Berberis (Mahonia) aquifolium/vulgaris Common name: Oregon Grape, Barberry
Part used: Bark of root or stem
Constituents: Isoquinoline alkaloids (berberine, berbamine, palmatine), flavonoids, resins, tannin, chelidonic acid
Actions: Bitter digestive stimulant, mild sedative, spleen tonic, antiseptic, inflammatory-modulating, antimicrobial, immuno-modulating, alterative, astringent, hepatoprotective, cholagogue, anti-neoplastic, mild laxative, anti-pyretic, anti-hemorrhagic, hypotensive, anti-emetic, hepatic stimulant, cholagogue, choleretic, anti-diarrheal, uterine stimulant
Medical uses: Is a traditional remedy for correcting liver function and promoting the flow of bile. It is indicated when gallstones or gall bladder inflammation is present and when jaundice occurs due to a congested state of the liver. As a bitter tonic with mild laxative effects, it helps strengthen and cleanse the system in weak or debilitated people. It can treat candidiasis at any site, as well as gastroenteritis and H.Pylori infection. For chronic skin diseases like psoriasis and acne berberis can be used topically. As a tonic will strengthen the whole system and is of great use in fever and infections of all kinds.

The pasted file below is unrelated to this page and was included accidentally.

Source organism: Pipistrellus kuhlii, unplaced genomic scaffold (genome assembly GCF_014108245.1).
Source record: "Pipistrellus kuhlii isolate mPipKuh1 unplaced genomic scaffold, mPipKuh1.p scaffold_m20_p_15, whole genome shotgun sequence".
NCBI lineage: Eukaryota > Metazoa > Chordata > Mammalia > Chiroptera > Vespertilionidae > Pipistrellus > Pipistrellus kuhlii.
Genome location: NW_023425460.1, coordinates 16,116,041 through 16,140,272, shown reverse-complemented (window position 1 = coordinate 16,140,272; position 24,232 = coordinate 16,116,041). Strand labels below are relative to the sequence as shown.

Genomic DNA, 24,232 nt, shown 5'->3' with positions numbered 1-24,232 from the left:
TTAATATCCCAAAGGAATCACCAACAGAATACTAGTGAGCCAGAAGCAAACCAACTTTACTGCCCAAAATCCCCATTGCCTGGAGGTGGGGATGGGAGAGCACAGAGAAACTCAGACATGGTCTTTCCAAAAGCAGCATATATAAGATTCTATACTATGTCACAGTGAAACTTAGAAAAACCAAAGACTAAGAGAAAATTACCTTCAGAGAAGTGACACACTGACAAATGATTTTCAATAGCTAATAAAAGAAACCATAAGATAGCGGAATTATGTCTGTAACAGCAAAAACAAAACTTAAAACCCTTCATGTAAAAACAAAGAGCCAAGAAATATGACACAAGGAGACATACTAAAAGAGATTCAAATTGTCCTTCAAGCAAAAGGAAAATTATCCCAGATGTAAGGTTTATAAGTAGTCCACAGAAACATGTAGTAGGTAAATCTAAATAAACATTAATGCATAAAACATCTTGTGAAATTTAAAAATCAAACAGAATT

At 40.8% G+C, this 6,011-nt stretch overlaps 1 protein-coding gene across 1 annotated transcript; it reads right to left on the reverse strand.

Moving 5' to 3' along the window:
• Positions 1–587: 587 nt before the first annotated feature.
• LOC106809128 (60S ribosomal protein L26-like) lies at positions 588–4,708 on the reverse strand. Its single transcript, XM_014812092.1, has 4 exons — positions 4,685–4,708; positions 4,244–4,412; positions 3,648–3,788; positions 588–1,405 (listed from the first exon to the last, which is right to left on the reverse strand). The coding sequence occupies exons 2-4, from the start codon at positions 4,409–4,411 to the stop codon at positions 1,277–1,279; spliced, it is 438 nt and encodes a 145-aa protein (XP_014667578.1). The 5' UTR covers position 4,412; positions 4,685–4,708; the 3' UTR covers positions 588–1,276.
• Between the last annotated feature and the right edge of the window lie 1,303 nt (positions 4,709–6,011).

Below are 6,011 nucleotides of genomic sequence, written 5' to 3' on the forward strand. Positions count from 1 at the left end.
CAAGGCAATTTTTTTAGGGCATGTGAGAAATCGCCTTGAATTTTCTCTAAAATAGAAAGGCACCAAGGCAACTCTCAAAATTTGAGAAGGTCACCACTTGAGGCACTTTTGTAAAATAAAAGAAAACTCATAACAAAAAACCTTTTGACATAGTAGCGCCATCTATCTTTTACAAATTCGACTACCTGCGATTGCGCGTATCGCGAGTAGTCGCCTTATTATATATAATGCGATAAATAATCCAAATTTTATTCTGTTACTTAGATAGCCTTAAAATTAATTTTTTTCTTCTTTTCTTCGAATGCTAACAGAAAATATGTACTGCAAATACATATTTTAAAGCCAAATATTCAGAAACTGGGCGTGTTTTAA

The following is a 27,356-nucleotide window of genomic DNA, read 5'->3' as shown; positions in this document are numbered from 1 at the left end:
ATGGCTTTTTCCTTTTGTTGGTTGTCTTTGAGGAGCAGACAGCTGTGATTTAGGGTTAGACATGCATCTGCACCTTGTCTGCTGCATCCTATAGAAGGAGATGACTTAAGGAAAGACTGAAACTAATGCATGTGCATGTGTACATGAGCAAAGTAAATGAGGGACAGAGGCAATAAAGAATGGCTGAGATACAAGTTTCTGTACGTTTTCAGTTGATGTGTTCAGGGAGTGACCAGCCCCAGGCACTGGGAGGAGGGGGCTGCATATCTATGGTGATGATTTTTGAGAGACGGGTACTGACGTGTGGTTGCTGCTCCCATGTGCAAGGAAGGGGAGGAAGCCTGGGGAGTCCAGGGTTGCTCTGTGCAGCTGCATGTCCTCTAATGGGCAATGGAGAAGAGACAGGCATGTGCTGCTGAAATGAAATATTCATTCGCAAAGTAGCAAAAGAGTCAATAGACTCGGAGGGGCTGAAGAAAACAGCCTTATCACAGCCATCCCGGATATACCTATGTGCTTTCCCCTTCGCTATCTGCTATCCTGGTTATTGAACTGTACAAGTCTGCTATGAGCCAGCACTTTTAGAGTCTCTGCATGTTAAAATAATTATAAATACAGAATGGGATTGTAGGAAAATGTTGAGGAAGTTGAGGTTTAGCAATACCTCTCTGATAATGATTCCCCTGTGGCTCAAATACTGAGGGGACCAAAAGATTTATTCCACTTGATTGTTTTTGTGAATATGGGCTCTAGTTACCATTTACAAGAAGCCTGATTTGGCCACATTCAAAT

Pharmacy: Tincture: (1:5, 60%), 1-2ml TID. Decoction: 1 tsp/cup, simmer 15 min TID. Dried bark: 1-2g, TID.
Contraindications: Avoid during pregnancy.
Toxicity: None (contraindications are due to extension of physiologic effects of this herb in conditions that are exacerbated by GI stimulation). Theoretically could cause intestinal or vaginal dysbiosis by using extreme doses of standardized extracts. Berberine displaces albumin from bilirubin, thus this herb may be harmful during later stages of pregnancy.
Interactions: Increases gut motility, thus may decrease absorption of many drugs if taken simultaneously (theoretical). Interferes with absorption of tetracycline if taken simultaneously.